Dobbie, PD and Day-Jones, A and Williams, KA and Casewell, SL and Burleigh, MR and Lodieu, N and Parker, QA and Baxter, R, Further investigation of white dwarfs in the open clusters NGC 2287 and NGC 3532, Monthly Notices of the Royal Astronomical Society, 423, (3) pp. 2815–2828. ISSN 0035-8711 (2012) [Refereed Article]
Copyright 2012 RAS
Official URL: http://dx.doi.org/10.1111/j.1365-2966.2012.21090.x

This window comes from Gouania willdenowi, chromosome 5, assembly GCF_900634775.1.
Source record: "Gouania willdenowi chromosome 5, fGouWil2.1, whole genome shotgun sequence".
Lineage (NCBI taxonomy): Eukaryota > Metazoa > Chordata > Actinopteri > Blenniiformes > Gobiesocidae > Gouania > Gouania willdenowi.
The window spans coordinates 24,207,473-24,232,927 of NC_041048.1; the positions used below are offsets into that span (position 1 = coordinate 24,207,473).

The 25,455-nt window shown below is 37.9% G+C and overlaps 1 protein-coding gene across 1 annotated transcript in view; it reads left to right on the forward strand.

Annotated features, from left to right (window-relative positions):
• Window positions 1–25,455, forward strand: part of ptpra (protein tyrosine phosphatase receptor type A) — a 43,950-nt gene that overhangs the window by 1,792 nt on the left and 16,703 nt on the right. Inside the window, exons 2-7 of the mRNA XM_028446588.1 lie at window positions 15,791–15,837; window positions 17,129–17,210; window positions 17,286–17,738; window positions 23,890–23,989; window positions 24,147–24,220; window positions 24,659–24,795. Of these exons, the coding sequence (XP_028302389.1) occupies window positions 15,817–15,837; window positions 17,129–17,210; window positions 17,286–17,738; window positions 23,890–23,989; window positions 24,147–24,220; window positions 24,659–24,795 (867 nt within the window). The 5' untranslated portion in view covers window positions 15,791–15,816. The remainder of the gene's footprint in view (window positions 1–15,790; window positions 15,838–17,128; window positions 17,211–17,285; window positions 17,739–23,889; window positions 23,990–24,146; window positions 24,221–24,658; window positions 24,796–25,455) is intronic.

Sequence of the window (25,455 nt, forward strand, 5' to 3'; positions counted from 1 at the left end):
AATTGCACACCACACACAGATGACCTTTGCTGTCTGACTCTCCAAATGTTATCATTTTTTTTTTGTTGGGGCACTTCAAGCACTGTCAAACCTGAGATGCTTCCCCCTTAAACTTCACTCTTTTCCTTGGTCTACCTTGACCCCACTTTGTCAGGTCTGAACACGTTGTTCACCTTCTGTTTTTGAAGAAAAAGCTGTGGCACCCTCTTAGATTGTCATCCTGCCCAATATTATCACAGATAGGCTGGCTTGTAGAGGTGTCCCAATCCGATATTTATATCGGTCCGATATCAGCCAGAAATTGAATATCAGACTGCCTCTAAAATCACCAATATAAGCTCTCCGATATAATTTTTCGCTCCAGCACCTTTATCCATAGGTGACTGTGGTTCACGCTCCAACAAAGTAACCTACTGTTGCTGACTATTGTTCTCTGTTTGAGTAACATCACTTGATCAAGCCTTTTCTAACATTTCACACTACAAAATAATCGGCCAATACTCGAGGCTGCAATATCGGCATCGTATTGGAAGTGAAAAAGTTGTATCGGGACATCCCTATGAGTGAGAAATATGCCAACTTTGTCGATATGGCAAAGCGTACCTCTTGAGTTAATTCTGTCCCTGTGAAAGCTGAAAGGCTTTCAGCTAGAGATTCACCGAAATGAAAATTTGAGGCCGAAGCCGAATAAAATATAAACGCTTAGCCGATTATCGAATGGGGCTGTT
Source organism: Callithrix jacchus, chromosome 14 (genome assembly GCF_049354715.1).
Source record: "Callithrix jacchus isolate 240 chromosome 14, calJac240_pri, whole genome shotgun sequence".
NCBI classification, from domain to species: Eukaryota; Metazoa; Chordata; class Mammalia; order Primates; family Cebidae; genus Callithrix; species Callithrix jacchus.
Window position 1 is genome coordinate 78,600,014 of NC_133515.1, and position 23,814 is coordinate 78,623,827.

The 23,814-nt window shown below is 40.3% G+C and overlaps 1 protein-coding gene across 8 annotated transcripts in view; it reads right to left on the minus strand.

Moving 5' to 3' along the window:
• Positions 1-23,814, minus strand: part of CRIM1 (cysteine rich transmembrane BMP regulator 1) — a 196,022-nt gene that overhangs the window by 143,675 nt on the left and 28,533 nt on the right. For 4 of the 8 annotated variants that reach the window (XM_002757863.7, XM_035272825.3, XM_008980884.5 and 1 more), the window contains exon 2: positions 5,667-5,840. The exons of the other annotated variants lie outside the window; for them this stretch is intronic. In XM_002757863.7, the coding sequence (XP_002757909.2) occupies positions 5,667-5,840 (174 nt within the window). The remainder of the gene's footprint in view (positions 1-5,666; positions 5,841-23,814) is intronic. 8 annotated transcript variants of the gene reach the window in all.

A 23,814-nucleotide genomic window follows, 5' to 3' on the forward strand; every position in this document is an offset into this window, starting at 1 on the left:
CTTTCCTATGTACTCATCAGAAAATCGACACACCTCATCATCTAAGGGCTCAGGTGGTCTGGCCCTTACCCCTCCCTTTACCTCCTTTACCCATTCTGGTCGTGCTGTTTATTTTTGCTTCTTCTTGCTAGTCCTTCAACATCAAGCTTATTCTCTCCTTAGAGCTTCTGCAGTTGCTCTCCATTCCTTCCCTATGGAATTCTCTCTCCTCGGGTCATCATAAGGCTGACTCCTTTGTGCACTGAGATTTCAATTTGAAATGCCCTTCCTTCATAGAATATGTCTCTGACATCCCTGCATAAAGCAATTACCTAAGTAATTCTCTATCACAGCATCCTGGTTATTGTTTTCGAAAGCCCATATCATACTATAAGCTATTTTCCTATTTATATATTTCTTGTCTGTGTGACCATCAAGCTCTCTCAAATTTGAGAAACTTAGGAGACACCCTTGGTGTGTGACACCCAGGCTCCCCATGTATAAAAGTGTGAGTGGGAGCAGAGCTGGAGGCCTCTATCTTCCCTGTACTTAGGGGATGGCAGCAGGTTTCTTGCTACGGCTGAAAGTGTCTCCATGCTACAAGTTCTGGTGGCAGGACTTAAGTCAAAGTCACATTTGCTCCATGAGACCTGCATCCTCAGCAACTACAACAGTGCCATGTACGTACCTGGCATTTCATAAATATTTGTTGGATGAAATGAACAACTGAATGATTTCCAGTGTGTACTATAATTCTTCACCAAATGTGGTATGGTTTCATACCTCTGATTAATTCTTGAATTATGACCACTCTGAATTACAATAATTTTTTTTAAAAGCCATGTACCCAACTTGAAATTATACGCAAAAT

We report the results of a CCD imaging survey, complemented by astrometric and spectroscopic follow-up studies, that aims to probe the fate of heavy-weight intermediate-mass stars by unearthing new, faint, white dwarf members of the rich, nearby, intermediate-age open clusters NGC 3532 and NGC 2287. We identify a total of four white dwarfs with distances, proper motions and cooling times which can be reconciled with membership of these populations. We find that WD J0643−203 in NGC 2287, with an estimated mass of M = 1.02–1.16 M⊙, is potentially the most massive white dwarf so far identified within an open cluster. Guided by the predictions of modern theoretical models of the late-stage evolution of heavy-weight intermediate-mass stars, we conclude that there is a distinct possibility that it has a core composed of O and Ne. We also determine that despite the cooling times of the three new white dwarfs in NGC 3532 and the previously known degenerate member NGC 3532−10 spanning ∼90 Myr, they all have remarkably similar masses (M ∼ 0.9–1 M⊙). This is fully consistent with the results from our previous work on a heterogeneous sample of ∼50 white dwarfs from 12 stellar populations, on the basis of which we argued that the stellar initial–final mass relation is less steep at Minit > 4 M⊙ than in the adjacent lower initial mass regime. This change in the gradient of the relation could account for the secondary peak observed in the mass distribution of the field white dwarf population and mitigate the need to invoke close binary evolution to explain its existence. Spectroscopic investigation of numerous additional candidate white dwarf members of NGC 3532 unearthed by a recent independent study would be useful to confirm (or otherwise) these conclusions.
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